• of thoughts in your mind – let them go – don’t follow them – let them move off.
Come, Holy Spirit of Love.
In the silence come to us and bring your peace;
Rest in us that we may be tranquil and still;
Speak to us as each heart needs to hear;
Reveal to us things longed for;
Rejoice in us that we may praise and be glad;
Pray in us that we may be at one with you and each other;
Refresh and renew us from your living springs of water;
Dwell in us now and always
• We begin with Naming Prayer.
This is a time to reflect on the things we feel grateful for and to acknowledge them. I invite you to think back over your day, week or month. Notice what or who you feel grateful for – however big or small. Take your time with this. Naming and holding whatever it is you are grateful for, in the confines of your heart.
• And now, we come to Knowing Prayer.
Resting in God’s presence, allow yourself to be bathed in the healing light of unconditional love – breathe it in….. breathe it out, filling the space around you with it.
Take a few moments to look back over your day so far. If your day has only just begun, then also include yesterday. Without judgement or criticism of any of it, gently recount events from the moment you awoke right up to this moment here, now.
- And as you do this, ask God to bring to your heart the moment for which you are most grateful.
If you could relive one moment, which one would it be?
When were you most able to give and receive love?
When did you feel most alive? most connected? most fully yourself?
Ask yourself what was said and done in the moment that made it so special. Breathe in the gratitude you feel and receive life again from that moment….
- Ask God to bring to your heart the moment for which you are least grateful. When were you least able to give and receive love?
When did you feel most drained of life? least connected? least yourself?
Ask yourself what was said and done in the moment that made it so difficult. Be with whatever you feel without trying to change or fix it in any way. You may want to take deep breaths and let God’s love fill you just as you are….
As this time of knowing prayer comes to a close, you might want to speak inwardly to God, that which you hold to be Divine, asking for comfort, compassion, or forgiveness… perhaps asking for guidance, or ways to live your own life more fully.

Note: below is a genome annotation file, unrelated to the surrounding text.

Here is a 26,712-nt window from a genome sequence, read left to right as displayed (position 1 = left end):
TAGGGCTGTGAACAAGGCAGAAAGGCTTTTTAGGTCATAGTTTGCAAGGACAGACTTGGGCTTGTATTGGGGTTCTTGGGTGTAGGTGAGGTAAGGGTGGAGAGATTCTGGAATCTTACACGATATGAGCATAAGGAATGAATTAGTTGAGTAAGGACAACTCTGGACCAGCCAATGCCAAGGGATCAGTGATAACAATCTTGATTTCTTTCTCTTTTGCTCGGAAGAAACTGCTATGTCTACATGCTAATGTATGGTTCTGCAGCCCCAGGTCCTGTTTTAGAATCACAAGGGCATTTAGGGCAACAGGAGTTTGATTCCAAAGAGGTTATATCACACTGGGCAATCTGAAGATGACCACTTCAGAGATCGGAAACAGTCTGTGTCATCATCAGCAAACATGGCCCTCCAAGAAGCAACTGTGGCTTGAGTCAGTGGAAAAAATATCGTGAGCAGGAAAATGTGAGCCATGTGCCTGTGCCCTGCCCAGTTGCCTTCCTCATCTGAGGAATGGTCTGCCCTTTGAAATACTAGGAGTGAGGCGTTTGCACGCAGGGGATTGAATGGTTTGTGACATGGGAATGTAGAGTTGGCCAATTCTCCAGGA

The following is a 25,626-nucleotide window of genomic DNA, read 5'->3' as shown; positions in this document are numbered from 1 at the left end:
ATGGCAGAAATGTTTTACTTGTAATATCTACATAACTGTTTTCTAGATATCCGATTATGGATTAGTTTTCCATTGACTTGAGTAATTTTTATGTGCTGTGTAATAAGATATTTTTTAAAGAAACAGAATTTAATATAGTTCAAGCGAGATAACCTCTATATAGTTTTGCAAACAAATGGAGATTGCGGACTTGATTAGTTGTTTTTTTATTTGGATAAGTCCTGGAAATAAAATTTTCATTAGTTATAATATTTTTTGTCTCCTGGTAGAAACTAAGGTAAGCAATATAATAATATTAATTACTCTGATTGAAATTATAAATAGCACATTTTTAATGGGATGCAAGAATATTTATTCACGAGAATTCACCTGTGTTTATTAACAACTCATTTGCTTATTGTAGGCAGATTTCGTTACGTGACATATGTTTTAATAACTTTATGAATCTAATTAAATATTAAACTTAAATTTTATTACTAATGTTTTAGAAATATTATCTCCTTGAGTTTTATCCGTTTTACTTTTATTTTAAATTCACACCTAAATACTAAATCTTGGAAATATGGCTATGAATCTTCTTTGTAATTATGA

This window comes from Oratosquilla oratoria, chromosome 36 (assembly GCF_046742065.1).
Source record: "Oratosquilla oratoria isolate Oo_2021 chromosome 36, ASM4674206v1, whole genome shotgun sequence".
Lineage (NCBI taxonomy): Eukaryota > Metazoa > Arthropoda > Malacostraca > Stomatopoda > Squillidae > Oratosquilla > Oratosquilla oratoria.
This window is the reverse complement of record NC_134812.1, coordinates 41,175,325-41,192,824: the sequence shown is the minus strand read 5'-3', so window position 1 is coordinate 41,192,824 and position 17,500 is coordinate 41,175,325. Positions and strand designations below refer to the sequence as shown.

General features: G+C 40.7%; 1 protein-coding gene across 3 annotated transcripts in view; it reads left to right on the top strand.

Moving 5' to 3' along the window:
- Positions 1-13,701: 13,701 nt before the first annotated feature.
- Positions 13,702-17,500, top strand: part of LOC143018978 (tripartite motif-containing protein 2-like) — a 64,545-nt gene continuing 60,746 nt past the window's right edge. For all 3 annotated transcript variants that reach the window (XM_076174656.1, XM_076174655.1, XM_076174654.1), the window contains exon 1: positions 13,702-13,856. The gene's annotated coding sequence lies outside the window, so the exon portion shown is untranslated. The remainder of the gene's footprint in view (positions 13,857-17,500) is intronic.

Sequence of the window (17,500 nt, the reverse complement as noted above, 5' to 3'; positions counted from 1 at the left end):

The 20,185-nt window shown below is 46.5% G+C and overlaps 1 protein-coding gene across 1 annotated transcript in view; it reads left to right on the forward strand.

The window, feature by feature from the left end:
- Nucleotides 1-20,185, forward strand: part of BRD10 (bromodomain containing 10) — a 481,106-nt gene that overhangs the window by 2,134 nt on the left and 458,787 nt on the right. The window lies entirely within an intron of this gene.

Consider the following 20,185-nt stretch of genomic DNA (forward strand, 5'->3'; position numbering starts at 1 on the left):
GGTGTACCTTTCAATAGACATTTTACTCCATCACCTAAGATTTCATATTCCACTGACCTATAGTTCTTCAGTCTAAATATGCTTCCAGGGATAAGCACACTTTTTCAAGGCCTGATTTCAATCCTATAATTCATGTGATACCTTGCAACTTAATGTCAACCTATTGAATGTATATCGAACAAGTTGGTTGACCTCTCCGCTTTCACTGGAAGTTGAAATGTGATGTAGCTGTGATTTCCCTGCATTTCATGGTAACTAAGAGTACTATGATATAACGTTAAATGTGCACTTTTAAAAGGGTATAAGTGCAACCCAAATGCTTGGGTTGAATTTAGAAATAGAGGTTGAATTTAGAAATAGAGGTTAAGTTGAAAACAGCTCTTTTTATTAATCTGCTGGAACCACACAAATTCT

• Now we move to Loving Prayer
At this time, let us bring to our hearts and minds all those who are in need of our prayers right now.
Those who are confused and unclear with the lifting of restrictions; those living in fear of infection and those infected with the coronavirus. May they be granted courage and be restored to wholeness.
Those who are alone, feeling the pain of isolation, starved of human contact. May they know they are not alone. May they feel God’s touch and be comforted by His presence.
May those who are suffering be released from their pain.
May we all be released from our pain.
• Now we move into Listening Prayer.
- time to sit in silence and stillness, with the intention of allowing ourselves to listen for the still, small, voice within that may speak….
Silence for aprox 5 minutes
Six Recognitions of the Lord by Mary Oliver
A closing story
This story is about a little wave, bobbing along in the ocean, having a grand old time. He’s enjoying the wind and the fresh air – until he notices the other waves in front of him, crashing against the shore. “My God, this terrible”, the wave says. “Look what’s going to happen to me!”
Then along comes another wave. It sees the first wave, looking grim, and it says to him: “Why do you look so sad?” The first wave says: “You don’t understand! We’re all going to crash! All of us waves are going to be nothing! Isn’t it terrible?”
The second wave says: “No, you don’t understand. You’re not a wave, you’re part of the ocean.”
(from Tuesdays With Morrie by Mitch Albom)
Spirit of all blessing,
be with us in the ordinariness of our days.
May hope’s light guard us and keep cynicism from our hearts.
May the energy of laughter build endurance for the dark times of our lives.
May creativity’s vision grant the possibility of seeing old relationships with new eyes.
May the oil of healing keep us from anger’s hardness or despair.
May the mantle of humility give courage to admit when we are wrong.
May compassion’s loom weave in us the discipline to forgive.
May patience help us bear in mind that ours is not the only scale of time.
May the flame of justice be a beacon for the choices we must make.
May peace be ever in us and sustain our stressful days.
Spirit of all blessing,
be with us
in the ordinariness of our days. (Maureen Killoran)
And so, until such a time that we can meet in person, may the wind of the Spirit blow through our world, giving the answer of God’s everlasting love. That when you leave this place, you go with peace and joy in your heart.